15. A little knowledge is a dangerous thing.

    Unfortunately, as regards the climate, what drives it, what is the ideal temperature for the planet and how conditions will change if there is some warming, we know little and understand less.

    Given this state of knowledge and understanding and given that there appears to have been no significant warming for about 12 years and given the economic harm that will be inflicted on western economies by decarbonising and given that this will all be futile since this decarbonisation will be more than off-set by the industrialisation of developing countries such as China and India such that on a global scale there will be no reduction in CO2 emissions, any sane person would conclude that the best action is to do nothing at this stage, monitor the situation and adapt if necessary.

    The western economies are already in deep trouble due to the financial crisis. The last thing that is needed is more tax. In fact less taxation is what is needed to stimulate these economies and to create growth. Given the need to address the budget deficit I accept that the scope to reduce taxation at this stage is probably limited, however, the idea of increasing it, and the idea that this would be good, is sheer madness.

    If all of this CO2 dogma turns out to be untrue and a scam, there will be a backlash. There is every likelihood that over the next 10 years or so, global temperatures will drop. This will make people increasingly more sceptical and more reluctant to pay green taxes and green subsidies. People will begin to question the waste. As there is evidence that some of the data is poorly compiled if not deliberately skewed to show a warming bias and given that there appears all but no correlation between temperature and CO2 concentrations either on a geological or recent timescale, people will begin to conclude that it was so obviously a bad hoax that they will not accept that the politicians were duped and will not believe the politicians when they say that they thought that they were acting properly and in the best interests of the world.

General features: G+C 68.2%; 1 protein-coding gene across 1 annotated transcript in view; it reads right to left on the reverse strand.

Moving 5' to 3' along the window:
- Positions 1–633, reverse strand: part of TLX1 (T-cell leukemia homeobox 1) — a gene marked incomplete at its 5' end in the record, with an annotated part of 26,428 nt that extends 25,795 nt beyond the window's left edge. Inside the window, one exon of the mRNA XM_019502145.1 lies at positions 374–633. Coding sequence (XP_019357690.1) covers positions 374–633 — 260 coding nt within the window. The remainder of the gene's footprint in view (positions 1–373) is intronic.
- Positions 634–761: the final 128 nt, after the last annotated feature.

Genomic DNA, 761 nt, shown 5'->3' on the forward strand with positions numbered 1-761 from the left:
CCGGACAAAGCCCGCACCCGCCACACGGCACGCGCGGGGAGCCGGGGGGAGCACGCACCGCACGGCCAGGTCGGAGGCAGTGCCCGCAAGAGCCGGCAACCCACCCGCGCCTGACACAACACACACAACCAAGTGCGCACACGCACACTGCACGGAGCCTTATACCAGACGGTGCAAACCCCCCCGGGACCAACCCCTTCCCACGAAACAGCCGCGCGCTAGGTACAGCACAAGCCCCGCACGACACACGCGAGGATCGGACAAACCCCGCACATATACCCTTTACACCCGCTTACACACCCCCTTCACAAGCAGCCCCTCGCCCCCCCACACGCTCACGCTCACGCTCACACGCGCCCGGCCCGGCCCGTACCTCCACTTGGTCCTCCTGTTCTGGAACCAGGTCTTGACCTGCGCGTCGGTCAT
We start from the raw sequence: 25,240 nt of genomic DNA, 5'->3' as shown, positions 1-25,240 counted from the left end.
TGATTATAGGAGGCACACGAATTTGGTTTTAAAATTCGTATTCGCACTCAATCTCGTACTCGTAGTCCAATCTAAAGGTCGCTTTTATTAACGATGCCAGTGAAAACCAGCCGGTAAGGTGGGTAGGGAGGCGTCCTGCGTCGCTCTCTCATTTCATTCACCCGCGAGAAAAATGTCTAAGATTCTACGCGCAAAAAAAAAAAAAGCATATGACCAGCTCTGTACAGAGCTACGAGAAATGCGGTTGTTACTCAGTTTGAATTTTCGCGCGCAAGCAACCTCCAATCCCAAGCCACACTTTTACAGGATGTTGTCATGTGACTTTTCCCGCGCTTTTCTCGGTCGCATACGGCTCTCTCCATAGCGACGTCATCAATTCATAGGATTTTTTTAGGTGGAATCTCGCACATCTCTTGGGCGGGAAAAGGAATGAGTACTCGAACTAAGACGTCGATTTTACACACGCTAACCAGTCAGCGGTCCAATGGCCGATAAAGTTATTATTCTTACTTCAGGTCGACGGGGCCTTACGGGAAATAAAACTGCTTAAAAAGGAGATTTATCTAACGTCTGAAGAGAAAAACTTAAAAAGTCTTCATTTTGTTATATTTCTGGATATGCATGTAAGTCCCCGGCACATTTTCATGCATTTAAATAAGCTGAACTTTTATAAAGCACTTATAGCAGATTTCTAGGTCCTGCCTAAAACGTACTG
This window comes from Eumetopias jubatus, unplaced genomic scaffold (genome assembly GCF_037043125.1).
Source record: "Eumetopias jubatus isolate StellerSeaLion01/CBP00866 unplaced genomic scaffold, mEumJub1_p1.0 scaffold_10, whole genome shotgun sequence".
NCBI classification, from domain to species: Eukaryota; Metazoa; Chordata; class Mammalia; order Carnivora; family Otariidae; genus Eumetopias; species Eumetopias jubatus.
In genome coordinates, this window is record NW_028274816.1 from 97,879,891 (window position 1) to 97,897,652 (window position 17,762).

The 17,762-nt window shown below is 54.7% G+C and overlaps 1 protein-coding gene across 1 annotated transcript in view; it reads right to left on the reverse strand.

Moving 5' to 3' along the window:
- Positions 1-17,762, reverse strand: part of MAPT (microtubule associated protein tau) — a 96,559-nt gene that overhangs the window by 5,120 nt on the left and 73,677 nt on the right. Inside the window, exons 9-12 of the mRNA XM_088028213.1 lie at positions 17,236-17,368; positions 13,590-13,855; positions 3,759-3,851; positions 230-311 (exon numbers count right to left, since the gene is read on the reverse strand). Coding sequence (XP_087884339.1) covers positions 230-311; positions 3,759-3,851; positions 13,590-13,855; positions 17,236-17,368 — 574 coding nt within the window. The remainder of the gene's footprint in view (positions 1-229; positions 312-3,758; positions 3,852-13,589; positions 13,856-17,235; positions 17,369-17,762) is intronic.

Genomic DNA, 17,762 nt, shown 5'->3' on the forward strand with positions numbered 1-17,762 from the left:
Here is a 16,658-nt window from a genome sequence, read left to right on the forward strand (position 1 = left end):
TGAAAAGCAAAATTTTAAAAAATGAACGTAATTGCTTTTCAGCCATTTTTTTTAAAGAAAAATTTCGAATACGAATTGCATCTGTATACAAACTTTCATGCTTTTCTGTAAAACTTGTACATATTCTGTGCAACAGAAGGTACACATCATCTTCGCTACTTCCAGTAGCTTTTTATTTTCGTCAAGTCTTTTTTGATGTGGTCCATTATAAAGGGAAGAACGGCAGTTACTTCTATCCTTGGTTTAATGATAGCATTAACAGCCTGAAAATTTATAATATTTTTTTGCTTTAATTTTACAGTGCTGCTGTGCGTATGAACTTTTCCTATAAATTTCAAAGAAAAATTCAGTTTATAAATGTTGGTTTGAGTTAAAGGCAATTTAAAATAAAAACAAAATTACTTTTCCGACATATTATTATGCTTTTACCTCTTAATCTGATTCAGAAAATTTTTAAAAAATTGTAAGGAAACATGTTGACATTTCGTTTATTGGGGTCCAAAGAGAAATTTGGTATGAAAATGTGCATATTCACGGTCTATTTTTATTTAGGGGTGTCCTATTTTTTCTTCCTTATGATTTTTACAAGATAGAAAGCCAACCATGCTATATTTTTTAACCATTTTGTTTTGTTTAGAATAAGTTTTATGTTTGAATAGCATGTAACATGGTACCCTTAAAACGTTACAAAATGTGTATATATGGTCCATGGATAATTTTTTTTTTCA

It is amazing how much clearer things become with hindsight. For example, it will suddenly become obvious that windmills were a hopeless idea and the people will not accept that the Politicians could ever have concluded that implementing that energy policy was the right thing to do. The people will question the 100s of billions wasted on that project, especially if the lights go out (as appears likely in the UK unless we build some real power stations very soon).